Pubdate: Sat, 04 Feb 2017
Source: Globe and Mail (Canada)
Copyright: 2017 The Globe and Mail Company
Author: Karen Howlett
Page: A13


As wave of overdoses spreads across country, senior governments must
'step up their health responsibilities,' Vancouver mayor says

Mayors of Canada's largest cities are calling for a nationwide
emergency response to an epidemic of opioid overdose deaths
devastating many communities.

The big-city mayors of the Federation of Canadian Municipalities
launched a task force on Friday, and called on the federal and
provincial governments to help turn the tide on the epidemic,
including funding more treatment programs for people addicted to opioids.

Vancouver Mayor Gregor Robertson, chair of the task force representing
municipal leaders of 12 cities, said Ottawa and the provinces are not
doing enough to stop a "horrific loss" of lives. "We need to push them
harder to step up their health responsibilities and treat this like a
true national health crisis," Mr. Robertson said in an interview.

British Columbia has been hardest hit by the crisis, which began in
2012 with the arrival of illicit fentanyl smuggled into Canada from
China. In 2016, 914 people in the province died of opioid overdoses -
about twothirds were linked to illicit fentanyl.

"B.C. has had the most horrendous death toll so far," Mr. Robertson
said. "If that continues to move across the country, it will be a 

In Calgary, where firefighters have been trained to administer the
overdose antidote naloxone, they have dealt with overdose calls once a
day for the past month and many first responders are already burning
out as the crisis escalates.

Two or three people are dying every week in Calgary of opioid
overdoses, said Mayor Naheed Nenshi. "It is without question the most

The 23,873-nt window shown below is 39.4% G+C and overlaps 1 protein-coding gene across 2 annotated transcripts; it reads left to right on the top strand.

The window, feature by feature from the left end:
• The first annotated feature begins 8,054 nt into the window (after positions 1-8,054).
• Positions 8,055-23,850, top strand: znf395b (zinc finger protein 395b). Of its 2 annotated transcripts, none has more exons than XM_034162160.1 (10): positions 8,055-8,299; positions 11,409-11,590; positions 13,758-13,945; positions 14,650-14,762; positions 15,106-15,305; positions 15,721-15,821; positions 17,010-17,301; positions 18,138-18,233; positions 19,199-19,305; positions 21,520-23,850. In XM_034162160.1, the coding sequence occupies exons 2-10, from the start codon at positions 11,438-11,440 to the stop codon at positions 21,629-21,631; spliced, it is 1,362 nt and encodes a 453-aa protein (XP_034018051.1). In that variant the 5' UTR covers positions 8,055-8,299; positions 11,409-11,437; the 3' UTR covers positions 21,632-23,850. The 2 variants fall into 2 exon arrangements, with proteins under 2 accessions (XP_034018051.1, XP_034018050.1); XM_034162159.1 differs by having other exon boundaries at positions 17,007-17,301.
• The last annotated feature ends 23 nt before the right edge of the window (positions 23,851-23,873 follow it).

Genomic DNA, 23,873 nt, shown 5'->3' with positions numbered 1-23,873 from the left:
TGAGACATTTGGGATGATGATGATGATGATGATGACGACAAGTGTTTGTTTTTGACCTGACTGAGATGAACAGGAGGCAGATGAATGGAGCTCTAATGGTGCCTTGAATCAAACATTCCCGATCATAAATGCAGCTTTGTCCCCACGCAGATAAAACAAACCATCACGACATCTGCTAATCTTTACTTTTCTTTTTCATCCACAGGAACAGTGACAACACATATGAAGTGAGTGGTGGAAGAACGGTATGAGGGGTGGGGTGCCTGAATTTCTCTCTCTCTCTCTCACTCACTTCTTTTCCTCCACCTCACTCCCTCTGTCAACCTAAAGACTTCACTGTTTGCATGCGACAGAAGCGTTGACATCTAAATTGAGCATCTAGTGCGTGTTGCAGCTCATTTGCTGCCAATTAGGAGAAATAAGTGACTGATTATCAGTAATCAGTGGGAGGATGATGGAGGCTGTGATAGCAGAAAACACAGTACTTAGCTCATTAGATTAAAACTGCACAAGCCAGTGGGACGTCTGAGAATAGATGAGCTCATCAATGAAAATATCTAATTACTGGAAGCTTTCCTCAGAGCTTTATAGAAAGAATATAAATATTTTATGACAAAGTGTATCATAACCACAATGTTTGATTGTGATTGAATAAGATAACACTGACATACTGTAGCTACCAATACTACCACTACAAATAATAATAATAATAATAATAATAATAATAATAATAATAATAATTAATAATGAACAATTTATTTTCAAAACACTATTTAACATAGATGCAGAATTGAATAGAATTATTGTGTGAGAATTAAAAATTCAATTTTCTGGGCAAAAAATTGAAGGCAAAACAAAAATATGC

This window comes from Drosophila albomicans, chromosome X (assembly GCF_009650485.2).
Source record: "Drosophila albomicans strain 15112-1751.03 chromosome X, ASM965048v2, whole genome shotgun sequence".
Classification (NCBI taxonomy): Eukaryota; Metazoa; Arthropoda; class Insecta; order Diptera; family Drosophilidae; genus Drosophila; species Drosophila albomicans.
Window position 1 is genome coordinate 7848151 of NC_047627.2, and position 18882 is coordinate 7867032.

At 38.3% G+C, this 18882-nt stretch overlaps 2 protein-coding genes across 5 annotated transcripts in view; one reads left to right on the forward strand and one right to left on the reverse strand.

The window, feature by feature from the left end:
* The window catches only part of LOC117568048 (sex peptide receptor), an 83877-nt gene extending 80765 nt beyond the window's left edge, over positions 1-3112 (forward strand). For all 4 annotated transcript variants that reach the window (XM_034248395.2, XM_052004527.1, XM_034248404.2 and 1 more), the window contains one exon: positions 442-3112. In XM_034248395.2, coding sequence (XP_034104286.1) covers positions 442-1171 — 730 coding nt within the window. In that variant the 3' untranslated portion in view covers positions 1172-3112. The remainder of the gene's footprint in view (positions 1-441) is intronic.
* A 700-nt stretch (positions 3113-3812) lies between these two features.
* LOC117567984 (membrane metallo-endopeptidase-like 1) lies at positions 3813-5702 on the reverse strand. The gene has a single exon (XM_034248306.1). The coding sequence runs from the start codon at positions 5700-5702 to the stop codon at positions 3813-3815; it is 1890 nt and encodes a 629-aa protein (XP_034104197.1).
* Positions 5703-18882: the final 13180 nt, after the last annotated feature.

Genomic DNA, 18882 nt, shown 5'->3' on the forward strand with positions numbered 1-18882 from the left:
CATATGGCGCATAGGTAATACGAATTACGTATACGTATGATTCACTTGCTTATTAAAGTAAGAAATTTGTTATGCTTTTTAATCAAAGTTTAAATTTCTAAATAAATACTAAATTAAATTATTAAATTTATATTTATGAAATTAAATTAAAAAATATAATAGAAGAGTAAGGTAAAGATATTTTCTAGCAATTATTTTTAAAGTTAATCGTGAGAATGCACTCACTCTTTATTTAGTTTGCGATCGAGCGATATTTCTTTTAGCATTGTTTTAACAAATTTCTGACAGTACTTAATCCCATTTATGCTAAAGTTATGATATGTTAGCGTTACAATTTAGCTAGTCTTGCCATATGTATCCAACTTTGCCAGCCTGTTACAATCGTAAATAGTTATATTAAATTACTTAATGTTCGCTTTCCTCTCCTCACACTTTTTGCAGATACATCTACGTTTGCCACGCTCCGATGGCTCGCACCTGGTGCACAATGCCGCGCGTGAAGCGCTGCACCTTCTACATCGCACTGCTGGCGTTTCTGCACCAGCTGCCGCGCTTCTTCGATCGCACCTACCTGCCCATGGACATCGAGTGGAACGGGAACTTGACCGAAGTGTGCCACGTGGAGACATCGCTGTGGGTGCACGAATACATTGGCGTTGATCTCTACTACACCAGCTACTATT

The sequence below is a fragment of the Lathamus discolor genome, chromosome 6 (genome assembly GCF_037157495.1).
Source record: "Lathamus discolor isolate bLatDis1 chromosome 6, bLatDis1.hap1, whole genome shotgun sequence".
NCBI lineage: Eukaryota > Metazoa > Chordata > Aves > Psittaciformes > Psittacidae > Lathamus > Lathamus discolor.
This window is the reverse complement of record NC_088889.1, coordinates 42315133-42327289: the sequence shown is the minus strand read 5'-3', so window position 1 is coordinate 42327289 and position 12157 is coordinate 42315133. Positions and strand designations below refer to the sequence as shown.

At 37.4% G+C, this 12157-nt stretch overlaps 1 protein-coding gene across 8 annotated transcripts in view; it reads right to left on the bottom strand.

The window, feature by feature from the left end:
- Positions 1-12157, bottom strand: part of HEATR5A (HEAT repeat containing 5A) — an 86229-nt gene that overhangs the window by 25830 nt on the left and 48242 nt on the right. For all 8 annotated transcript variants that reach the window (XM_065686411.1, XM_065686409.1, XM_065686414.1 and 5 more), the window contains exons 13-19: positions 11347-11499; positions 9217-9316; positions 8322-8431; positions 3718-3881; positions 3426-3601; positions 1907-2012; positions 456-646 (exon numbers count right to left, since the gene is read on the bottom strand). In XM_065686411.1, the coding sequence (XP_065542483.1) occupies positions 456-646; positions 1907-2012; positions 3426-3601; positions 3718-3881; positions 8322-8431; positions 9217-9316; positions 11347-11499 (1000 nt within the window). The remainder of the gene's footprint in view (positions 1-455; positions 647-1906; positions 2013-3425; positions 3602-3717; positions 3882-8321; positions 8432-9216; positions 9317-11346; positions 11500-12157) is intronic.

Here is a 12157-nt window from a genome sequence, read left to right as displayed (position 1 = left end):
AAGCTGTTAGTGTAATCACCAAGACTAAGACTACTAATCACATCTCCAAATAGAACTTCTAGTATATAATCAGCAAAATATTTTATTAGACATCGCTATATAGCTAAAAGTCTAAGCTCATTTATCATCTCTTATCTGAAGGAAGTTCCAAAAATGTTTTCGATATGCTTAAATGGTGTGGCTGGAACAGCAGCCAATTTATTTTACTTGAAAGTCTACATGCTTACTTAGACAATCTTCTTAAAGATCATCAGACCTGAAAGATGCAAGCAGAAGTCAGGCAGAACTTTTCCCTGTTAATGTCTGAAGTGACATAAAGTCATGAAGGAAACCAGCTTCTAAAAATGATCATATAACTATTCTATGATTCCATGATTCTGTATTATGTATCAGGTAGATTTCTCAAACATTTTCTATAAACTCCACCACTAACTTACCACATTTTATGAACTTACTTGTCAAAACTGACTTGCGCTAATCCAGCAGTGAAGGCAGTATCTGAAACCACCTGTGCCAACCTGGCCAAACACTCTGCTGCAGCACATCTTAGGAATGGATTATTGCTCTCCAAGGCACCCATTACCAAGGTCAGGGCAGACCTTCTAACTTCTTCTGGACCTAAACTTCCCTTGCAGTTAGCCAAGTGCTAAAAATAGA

dangerous thing happening in Calgary right now," he said in an interview.

Other cities across Canada are bracing for the eastward spread of
illicit fentanyl and the much more powerful carfentanil, a drug used
to tranquillize elephants and other large animals. Carfentanil turned
up for the first time in Winnipeg in September and in Ontario in December.

The Office of the Chief Coroner of Ontario has not yet published
overdose figures for 2016. In 2015, there were 253 overdose deaths in
Toronto, with 42 linked to fentanyl, a drug 50 to 100 times stronger
than morphine.

Federal Health Minister Jane Philpott and Public Safety Minister Ralph
Goodale have agreed to meet with the members of the task force - a
date has not yet been set.

The federal government has unveiled a series of measures aimed at
curtailing Canada's booming underground market in fentanyl. Under Bill
C-37, tabled in the House of Commons in December, pill-press machines
used in clandestine labs to manufacture bootleg fentanyl would no
longer be imported into Canada, and border guards who inspect goods
coming in would have broader powers to seize and open suspect packages.

The bill passed second reading in the House this week and is expected
to be fast-tracked through committee hearings.

Dr. Philpott, who has pledged to use every tool at her disposal to
combat the opioid epidemic, said on Friday that she welcomes the
involvement of the big city mayors.

"To really resolve this, we have to collaborate," she said in an
interview. "We have to all be working together, not pointing fingers
at one another."

Under Dr. Philpott's leadership, Health Canada made naloxone available
without a prescription last year, which helped make the drug more
widely available in many communities.

While harm-reduction measures such as naloxone are helping to save
lives, Mr. Robertson said, they are not enough. The death toll in
British Columbia has "skyrocketed," he said, because there are not
enough treatment programs.

- - With a report from Justin Giovannetti in Edmonton
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